A roadmap to a revitalized, empowered Chemainus
Chemainus already has many of the features of a resilient and sustainable community:
• Compact and attractive downtown
• Gorgeous oceanfront setting
• Forested areas close by
• Real sense of “community”
There are many things we can do while the revitalization plan is being presented and
• Open a municipal office downtown
• Create incentives to attract useful stores so that locals can buy locally
• Encourage local producers to sell wine, cheese, local fruit and veg etc. to Chemainiacs and tourists alike
• Work with developers to get rid of the “Ugly Blue Building”
• Make the community “bicycle friendly”
• Get on with the skateboard park!
Let’s Empower the Chemainus Advisory Committee
The Chemainus Advisory Committee can become a model that other communities in North Cowichan can follow:
• Make it responsible and accountable rather than just advisory
• Give it a budget to off-load some of the smaller decisions from Council
• Set up processes to ensure that it is able to listen to and address concerns of
• Set up direct communication with the Economic Development Commission to get moving on some of the issues facing Chemainus!
Let’s Get Chemainus Clean Water
We should be working with our neighbours rather than spending tax dollars on lengthy and expensive legal battles:
• Work with CVRD and Halalt to develop a management plan for the Chemainus
• Examine the fundamental question of how to protect the Banon Creek Reservoir from logging and other contaminants
• Properly investigate the costs of enlarging the reservoir
• Make rainwater storage and recycling part of any new developments!
Letʼs Save Echo Heights
The Comprehensive Development Plan for Echo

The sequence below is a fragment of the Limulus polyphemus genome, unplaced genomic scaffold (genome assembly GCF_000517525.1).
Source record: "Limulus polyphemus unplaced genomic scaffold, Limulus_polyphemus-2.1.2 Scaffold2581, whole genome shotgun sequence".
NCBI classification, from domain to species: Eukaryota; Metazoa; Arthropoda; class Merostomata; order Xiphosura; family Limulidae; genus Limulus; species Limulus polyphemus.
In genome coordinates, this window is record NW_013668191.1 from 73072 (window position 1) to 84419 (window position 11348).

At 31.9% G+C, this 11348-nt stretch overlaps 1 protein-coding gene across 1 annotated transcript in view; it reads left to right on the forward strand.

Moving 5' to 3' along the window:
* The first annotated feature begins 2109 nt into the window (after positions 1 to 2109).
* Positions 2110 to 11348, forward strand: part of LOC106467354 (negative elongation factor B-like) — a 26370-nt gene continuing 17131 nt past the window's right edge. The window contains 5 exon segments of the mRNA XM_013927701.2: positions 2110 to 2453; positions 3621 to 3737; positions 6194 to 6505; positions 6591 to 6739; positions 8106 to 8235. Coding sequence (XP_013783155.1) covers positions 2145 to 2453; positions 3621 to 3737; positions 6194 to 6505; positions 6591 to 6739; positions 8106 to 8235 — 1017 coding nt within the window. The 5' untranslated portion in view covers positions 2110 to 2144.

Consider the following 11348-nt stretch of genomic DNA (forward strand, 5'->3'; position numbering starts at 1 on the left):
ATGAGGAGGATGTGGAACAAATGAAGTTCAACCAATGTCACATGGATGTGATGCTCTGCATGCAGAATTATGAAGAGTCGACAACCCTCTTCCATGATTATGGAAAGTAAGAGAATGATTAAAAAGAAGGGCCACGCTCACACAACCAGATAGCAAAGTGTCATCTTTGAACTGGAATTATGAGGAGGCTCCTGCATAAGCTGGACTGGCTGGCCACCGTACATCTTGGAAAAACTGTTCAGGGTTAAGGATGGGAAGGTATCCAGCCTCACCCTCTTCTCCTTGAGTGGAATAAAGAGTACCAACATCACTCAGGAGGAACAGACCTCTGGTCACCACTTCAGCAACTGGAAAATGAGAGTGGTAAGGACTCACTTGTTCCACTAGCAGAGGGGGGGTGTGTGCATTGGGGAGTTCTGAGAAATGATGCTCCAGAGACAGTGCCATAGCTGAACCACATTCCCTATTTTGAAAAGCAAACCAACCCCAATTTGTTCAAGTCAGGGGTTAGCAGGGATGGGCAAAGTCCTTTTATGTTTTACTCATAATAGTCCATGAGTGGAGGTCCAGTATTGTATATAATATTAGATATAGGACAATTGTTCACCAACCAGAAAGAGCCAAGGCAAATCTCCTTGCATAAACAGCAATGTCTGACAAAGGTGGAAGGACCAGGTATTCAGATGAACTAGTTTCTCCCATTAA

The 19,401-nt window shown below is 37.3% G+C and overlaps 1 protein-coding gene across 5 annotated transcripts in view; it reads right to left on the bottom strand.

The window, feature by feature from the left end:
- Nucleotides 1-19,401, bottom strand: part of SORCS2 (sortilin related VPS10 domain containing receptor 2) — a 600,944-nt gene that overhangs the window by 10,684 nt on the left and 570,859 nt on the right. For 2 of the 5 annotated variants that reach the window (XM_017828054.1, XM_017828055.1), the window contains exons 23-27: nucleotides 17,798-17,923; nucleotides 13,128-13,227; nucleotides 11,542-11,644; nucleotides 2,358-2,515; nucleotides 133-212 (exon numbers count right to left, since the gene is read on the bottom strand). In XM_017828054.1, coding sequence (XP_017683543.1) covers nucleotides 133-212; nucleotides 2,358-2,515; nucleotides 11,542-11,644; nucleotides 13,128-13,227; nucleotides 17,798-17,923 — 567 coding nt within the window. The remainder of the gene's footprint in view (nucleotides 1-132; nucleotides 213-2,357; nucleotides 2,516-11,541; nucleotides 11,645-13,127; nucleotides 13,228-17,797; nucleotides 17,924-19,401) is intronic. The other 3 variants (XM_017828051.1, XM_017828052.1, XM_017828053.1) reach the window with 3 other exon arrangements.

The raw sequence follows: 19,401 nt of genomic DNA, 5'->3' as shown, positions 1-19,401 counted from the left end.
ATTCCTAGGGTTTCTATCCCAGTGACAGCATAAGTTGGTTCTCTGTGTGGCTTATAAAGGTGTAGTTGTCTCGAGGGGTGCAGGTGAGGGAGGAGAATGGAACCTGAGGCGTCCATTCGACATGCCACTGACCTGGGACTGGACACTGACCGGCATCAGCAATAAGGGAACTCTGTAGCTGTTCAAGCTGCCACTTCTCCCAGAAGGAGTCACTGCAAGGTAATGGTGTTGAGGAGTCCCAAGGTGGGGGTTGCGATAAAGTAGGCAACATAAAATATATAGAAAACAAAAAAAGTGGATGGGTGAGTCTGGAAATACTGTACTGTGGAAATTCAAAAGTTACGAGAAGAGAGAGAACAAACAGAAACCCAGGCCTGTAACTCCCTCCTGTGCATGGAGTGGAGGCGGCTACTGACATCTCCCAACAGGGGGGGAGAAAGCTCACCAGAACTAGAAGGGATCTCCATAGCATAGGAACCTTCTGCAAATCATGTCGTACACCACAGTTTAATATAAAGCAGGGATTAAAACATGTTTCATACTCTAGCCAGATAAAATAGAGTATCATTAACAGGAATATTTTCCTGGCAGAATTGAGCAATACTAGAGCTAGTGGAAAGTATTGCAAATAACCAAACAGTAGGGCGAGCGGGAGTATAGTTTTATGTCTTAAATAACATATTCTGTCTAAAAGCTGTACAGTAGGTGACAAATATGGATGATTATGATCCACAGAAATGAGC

Heights makes no business sense and would destroy an ecological and First Nationsʼ treasure.
• Save the $2.5-million earmarked for Phase 1 alone
• Plan for affordable housing within walking distance from downtown
• Put an immediate conservation covenant on all areas identified for protection
• Rezone all 54 acres as parkland
• Leverage Echo Heightsʼ ecological and tourist potential as part of the revitalization strategy!
Let’s Generate Other Sources of Revenue
When water and sewer user fees and other taxes are included, North Cowichan residential taxes are already more expensive than 64 other communities in B.C. and rising rapidly.
• Increases in residential property taxes are unsustainable
• Current debt is nearly $23-million without the recent borrowing bylaws
• Debt servicing costs $2.5-million per year
• Alternative sources of revenue are urgently needed
• New businesses can help the revitalization and generate more sources of municipal revenue
• Other communities are already being successful!
Don’t let anyone tell you it can’t be done!
— submitted by Rob Douglas and Roger Hart, candidates for North Cowichan council.